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Today Health. Breast Care 101
30 Apr
0

Today’s Health Breast Care 101: How To Stay Healthy

Today Health: Breast Care 101: How to stay healthy Click this link to View the Video

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American Cancer Society Article
19 Apr
0

Do Antiperspirants Cause Breast Cancer?

Click below to read the full story:
http://www.cancer.org/Cancer/CancerCauses/OtherCarcinogens/AtHome/antiperspirants-and-breast-cancer-risk

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Susan G Komen for the Cure
16 Sep
0

Nancy G. Brinker, Challenges Women to Get Screened During Breast Cancer Awareness Month

Nancy G. Brinker, Founder of Susan G. Komen for the Cure, Challenges Women to Get Screened During Breast Cancer Awareness Month 2011.

Click below to read the full story:
http://www.huffingtonpost.com/ambassador-nancy-g-brinker/breast-cancer-screening_b_955421.html

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NBC Andrea Mitchell Breast Cancer
08 Sep
0

NBC News’ Andrea Mitchell Talks about the Importance of Breast Cancer Screening

Click on the link below to read the article:
http://news.yahoo.com/blogs/cutline/nbc-andrea-mitchell-breast-cancer-191413850.html

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American Cancer Society Article
04 Apr
0

The ACR and Society of Breast Imaging Statement on Radiation Received to the Thyroid from Mammography

Some Americans have expressed concern, due to an erroneous media report, that the small amount of radiation a patient receives from a mammogram may significantly increase the likelihood of developing thyroid cancer. This concern simply is not supported in scientific literature.

The radiation dose to the thyroid from a mammogram is extremely low. The thyroid is not exposed to the direct X-ray beam used to image the breast and receives only a tiny amount of scattered X-rays (less than 0.005 milligray). This is equivalent to only 30 minutes of natural background radiation received by all Americans from natural sources.

For annual screening mammography from ages 40-80, the cancer risk from this tiny amount of radiation scattered to the thyroid is incredibly small (less than 1 in 17.1 million women screened). This minute risk should be balanced with the fact that thyroid shield usage could interfere with optimal positioning and could result in artifacts – shadows that might appear on the mammography image. Both of these factors could reduce the quality of the image and interfere with diagnosis. Therefore, use of a thyroid shield during mammography is not recommended.

Patients are urged not to put off or forego necessary breast imaging care based on this erroneous media report.

For more information on this issue, please see Summary of Thyroid Cancer Risks Due to Mammography by R. Edward Hendrick, PhD, FACR.

For more information on why you should start annual mammograms at 40 years of age, please visit www.MammographySavesLives.org.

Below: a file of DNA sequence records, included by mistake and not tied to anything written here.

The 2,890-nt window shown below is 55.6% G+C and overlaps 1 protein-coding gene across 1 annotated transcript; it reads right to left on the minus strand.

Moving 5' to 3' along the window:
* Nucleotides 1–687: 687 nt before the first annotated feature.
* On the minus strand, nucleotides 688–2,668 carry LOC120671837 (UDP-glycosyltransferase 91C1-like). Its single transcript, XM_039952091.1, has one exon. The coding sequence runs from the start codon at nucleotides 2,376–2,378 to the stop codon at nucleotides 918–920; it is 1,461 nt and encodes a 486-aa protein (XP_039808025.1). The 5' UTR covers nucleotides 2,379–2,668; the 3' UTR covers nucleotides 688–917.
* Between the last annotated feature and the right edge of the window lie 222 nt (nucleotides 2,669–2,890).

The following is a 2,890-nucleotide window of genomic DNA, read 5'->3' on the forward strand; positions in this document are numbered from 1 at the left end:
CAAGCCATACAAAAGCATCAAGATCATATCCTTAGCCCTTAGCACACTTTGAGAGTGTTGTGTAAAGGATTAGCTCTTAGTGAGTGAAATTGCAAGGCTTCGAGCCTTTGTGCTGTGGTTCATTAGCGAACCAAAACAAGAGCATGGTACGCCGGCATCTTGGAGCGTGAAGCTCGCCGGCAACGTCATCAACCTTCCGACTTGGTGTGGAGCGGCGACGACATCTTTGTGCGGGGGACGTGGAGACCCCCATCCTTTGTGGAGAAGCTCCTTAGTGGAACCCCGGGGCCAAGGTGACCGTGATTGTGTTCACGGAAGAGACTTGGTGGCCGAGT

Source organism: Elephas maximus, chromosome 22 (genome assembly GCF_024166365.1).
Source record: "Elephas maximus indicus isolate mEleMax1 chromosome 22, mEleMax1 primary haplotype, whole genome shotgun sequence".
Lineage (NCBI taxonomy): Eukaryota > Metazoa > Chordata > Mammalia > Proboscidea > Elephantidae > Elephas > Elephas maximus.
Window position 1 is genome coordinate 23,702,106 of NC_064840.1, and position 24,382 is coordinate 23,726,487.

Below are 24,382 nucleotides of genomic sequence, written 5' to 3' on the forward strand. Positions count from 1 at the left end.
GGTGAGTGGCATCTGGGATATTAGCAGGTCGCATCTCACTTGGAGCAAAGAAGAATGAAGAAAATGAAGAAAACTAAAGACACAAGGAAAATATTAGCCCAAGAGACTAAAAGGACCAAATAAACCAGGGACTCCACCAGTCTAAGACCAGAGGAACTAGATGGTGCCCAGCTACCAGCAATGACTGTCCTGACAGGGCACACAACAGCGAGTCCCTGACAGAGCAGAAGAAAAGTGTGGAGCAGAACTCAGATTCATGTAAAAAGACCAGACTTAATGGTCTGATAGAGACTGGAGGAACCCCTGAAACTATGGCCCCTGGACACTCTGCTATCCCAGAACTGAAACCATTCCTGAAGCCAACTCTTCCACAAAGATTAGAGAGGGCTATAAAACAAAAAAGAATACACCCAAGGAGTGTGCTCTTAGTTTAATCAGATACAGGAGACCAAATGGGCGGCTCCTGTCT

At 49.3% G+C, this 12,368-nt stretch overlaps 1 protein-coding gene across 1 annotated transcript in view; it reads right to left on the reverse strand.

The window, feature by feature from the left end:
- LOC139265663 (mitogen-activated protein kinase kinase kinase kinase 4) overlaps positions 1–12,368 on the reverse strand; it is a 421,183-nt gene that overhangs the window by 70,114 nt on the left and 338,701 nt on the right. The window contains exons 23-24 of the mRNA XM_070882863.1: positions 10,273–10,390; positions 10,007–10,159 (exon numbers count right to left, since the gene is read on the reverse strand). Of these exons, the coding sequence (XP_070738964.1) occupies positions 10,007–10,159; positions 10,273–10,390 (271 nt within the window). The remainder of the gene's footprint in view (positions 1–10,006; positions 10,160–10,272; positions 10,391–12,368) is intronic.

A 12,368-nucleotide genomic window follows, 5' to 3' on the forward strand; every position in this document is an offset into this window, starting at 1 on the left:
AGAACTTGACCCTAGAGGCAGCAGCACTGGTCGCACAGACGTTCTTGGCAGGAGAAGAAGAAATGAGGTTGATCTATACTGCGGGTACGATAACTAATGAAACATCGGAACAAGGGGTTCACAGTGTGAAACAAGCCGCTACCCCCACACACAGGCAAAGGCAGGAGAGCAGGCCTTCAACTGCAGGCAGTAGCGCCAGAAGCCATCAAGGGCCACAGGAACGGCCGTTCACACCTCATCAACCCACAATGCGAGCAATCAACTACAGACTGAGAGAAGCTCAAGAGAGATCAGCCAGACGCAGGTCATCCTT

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American Cancer Society Article
12 Nov
0

American Cancer Society and American College of Radiology: Breast Cancer Screening in Women in Their 40’s

Mammography Reduces Breast Cancer Deaths in Women in Their 40’s.  Click Here to View the Full Story

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American Cancer Society Article
30 Sep
0

American Cancer Society: Breast Cancer Early Detection Guidelines

Please take a moment to read this important article…

Breast Cancer: Early Detection

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Breast Cancer Awareness Month
29 Sep
0

October Is National Breast Cancer Awareness Month….Make an Appointment for Your Mammogram Today

October is National Breast Cancer Awareness Month, a great reminder to women to schedule their annual mammograms. The earlier breast cancer is diagnosed, the more successfully it can be treated—-making regular mammograms vitally important. Roughly 1 in 8 women in the United States will get breast cancer. Next to skin cancer, breast cancer is the most common kind of cancer in women.

Symptoms of breast cancer may include:
• A lump in the breast
• A change in size, shape, or feel of the breast
• Fluid (called “discharge”) from a nipple

Mammograms can help find breast cancer early when there is the best chance for treatment.

  • If you are a woman between age 40 and 74 you need a mammogram every year.
  • If you are younger than 50 or older than 74, talk with your doctor about whether you need a mammogram.

These are general guidelines. Talk to a doctor about your risk for breast cancer, especially if breast or ovarian cancer runs in your family. Your doctor can help you decide when and how often to get a mammogram.

  • You may have heard it before—do breast self-exams.
  • Get a mammogram.
  • Did you know? Breast cancer can occur in men. According to NCI, about 1,700 men are diagnosed each year.

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